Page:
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Zachary Colpitts, 4, tosses bottles into a recycling bin at the Rogue Disposal transfer station Tuesday in White City.

Recycling leads to shortfall

Four-year-old Zachary Colpitts happily tossed bottles into recycling bins, making sure they smashed into a million pieces as his mother looked on approvingly.

"I think he's having fun recycling bottles," said 38-year-old Rosie Colpitts, who brought her two children with her to the White City transfer station. "It's a good lesson to teach them."

Over the past two years, the Medford mother said she has paid more attention to recycling and eating organically.

Colpitts and other Jackson County residents have embraced recycling so well in recent years that it has cut into revenues at the Dry Creek Landfill to the tune of almost $1 million annually. Residents also are throwing less into their garbage cans each week as the economy forces families to be more cautious about what they purchase and throw away.

Standing next to her carbon-neutral Land Rover, Colpitts said, "I just want to be more conscious of where we live."

Rogue Disposal officials appreciate the recycling effort, but they said it has contributed to a $1.8 million shortfall in 2008.

The company asked Jackson County commissioners Tuesday for a 3.3 percent increase in garbage-collection rates to help offset the shortfall produced by less demand for the landfill as well as other forces such as the economy, equipment costs and environmental controls.

This would raise the average residential rate by 52 cents a month to $16.51. The increase is in addition to an annual rate increase that has been less than inflation indexes.

"We're really sort of our own enemy here," said Gary Penning, manager of strategic planning and communication at Rogue Waste Systems, the umbrella company for Rogue Disposal and the Dry Creek Landfill.

Since the company first started its recycling efforts in 1999, the amount of tons of bottles, newspapers and other items generated has jumped by 137.5 percent. In 1999, the number of tons recycled was 13,459, most of it from commercial enterprises. By 2008, the tonnage increased to 31,965, but almost half is generated by residential customers.

Yard debris also has taken off. In 1999, about 1,000 tons were recycled compared to nearly 11,000 in 2008.

In 2007, more than 180,000 tons of solid waste was taken to the landfill in Jackson County, but that amount dipped below 160,000 tons in 2008 because of declines in construction waste and consumer purchases.

Rogue Disposal is also noticing that more of its customers are cutting back on the number of garbage containers they are using to save money on rates.

Another problem is that recycled materials are not in as great a demand now, said Penning.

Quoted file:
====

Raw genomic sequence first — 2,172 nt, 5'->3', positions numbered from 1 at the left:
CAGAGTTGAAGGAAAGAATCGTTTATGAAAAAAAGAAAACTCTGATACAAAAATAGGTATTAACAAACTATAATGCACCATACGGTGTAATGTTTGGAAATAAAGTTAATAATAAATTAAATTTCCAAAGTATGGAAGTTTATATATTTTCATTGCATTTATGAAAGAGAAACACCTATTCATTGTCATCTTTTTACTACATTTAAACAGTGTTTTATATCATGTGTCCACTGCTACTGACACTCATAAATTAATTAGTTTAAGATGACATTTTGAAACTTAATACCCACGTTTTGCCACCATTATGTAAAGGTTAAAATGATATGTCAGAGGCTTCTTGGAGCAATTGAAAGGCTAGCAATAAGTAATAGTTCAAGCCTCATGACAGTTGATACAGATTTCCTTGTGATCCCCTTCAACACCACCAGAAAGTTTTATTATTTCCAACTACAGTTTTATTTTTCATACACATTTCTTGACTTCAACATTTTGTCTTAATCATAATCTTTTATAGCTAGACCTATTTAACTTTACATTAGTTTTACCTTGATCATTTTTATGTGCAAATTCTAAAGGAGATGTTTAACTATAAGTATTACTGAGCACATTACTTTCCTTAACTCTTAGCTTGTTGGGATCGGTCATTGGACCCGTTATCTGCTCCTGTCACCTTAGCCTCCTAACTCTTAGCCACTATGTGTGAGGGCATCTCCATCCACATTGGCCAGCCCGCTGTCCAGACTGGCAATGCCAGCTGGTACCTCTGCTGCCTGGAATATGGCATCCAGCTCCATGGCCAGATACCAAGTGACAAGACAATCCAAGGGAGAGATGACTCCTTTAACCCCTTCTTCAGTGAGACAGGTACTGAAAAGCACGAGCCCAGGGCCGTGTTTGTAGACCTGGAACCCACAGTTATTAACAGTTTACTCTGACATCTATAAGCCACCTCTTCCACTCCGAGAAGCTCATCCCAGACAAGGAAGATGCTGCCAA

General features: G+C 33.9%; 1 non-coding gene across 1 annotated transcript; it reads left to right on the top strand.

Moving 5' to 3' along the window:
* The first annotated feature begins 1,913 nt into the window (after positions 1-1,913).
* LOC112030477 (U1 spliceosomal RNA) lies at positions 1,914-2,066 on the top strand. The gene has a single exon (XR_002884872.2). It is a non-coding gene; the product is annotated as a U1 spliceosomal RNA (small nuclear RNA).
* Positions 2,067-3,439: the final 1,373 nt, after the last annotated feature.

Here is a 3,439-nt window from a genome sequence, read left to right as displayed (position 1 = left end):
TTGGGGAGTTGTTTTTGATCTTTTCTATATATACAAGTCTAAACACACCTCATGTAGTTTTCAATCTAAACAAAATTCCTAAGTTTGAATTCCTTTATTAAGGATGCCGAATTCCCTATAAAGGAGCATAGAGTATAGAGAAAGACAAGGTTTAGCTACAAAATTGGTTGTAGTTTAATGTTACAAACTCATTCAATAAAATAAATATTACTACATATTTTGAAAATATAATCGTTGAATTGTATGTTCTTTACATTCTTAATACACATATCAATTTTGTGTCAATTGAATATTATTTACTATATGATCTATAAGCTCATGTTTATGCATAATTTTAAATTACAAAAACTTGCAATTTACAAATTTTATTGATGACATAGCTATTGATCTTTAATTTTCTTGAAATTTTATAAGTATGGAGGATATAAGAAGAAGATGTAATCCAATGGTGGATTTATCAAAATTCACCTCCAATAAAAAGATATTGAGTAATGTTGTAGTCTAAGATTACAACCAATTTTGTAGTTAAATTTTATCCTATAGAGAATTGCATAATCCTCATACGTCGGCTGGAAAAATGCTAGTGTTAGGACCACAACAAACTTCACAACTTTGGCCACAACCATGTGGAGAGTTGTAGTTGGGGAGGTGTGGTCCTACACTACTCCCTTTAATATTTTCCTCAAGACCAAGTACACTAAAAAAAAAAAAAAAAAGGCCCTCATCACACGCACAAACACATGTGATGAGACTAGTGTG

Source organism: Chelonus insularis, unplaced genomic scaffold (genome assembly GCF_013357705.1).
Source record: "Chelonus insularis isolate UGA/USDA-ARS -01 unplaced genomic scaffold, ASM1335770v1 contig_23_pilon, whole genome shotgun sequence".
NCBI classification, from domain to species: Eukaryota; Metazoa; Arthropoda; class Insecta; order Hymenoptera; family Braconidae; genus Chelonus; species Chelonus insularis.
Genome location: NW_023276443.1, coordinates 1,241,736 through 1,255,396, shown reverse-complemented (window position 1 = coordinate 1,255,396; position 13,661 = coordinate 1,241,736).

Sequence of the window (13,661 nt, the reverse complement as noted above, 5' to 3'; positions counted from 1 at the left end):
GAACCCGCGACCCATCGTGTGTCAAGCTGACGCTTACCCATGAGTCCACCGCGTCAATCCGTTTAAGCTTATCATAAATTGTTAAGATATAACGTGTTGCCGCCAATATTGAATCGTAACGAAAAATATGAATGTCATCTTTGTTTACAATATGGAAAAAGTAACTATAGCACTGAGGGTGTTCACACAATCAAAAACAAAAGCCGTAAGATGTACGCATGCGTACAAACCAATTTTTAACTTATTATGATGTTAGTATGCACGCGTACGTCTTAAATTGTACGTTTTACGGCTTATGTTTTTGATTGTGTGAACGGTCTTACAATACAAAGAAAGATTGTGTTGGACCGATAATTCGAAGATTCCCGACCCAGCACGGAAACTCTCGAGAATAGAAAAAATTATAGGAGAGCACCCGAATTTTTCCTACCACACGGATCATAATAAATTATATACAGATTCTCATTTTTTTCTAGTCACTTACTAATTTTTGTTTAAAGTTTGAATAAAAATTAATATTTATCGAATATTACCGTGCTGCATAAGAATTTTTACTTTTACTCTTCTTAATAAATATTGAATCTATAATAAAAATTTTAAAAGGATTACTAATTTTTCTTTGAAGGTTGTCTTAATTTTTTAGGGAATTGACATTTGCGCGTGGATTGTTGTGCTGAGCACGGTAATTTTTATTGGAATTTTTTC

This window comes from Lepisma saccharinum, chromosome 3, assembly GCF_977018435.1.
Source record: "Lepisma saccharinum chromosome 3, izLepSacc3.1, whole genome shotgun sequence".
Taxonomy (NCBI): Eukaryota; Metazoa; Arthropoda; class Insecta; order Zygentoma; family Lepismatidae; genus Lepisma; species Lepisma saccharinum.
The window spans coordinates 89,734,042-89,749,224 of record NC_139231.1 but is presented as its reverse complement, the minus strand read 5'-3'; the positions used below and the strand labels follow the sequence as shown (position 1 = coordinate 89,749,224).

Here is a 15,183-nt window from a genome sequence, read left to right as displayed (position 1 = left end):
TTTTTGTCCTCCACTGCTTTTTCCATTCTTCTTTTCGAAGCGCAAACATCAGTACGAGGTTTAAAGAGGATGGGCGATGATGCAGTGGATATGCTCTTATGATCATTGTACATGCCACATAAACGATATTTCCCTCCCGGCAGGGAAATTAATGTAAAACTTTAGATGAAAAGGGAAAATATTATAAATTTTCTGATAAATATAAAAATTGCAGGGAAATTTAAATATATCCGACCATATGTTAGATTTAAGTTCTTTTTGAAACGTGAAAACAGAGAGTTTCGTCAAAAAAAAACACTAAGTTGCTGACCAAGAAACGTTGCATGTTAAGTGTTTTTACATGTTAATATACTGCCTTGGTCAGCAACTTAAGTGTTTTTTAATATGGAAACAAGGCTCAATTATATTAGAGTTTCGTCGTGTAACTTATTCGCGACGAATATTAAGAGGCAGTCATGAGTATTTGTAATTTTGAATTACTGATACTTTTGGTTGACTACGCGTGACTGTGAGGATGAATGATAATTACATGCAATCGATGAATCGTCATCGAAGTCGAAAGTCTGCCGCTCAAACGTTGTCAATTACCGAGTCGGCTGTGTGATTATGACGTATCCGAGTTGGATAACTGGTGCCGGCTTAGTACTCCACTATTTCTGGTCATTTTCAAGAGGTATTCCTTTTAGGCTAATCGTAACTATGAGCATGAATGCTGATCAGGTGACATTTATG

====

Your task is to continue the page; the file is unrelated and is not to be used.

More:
Despite its effect on the bottom line, Penning said the company applauds the success of the recycling program and will continue to push for more innovation in the future. "It is still environmentally correct," he said.

Rogue Waste Systems has added some environmentally friendly features to the landfill as well, including dust and odor control, a new road to relieve congestion on Dry Creek Road and Highway 140, and a new wheel wash facility to improve air quality. The Oregon Department of Environmental Quality required a $1 million deposit to cover the eventual closure and post-closure costs of the landfill that wasn't previously expected.

Rogue Waste is asking commissioners to approve a 15.95 percent increase in the amount commercial operations pay to dump garbage at the landfill, bringing the new rate to $40.35. That's still less than the average $60.99 charged at other comparably sized landfills in Northern California and Oregon.

Penning said that the company wanted to avoid asking for a bigger rate increase, so it made its own cutbacks that lessened the rate boost request by 25 percent. The company cut staff, hours of operation and equipment purchases.

The rate for dumping a cubic yard of waste at the transfer station will go up 10 percent, from $10 to $11.

Both the landfill and transfer station are now closed on Sundays. The transfer station is open from 9 a.m. to 4 p.m. Monday through Friday. Previously it opened at 7 a.m. On Saturdays it's open from 7 a.m. to 4 p.m. The landfill is open from 7 a.m. to 5 p.m. Monday through Saturday.

Commissioner Dave Gilmour said that if more people recycle, the lifespan for the landfill — now estimated at 75 years or more — could be lengthened.

In addition to generating less waste during the recession, Gilmour said other consumer habits are changing as well.

"People are hanging on to their old stuff," he said.

Reach reporter Damian Mann at 776-4476 or dmann@mailtribune.com.

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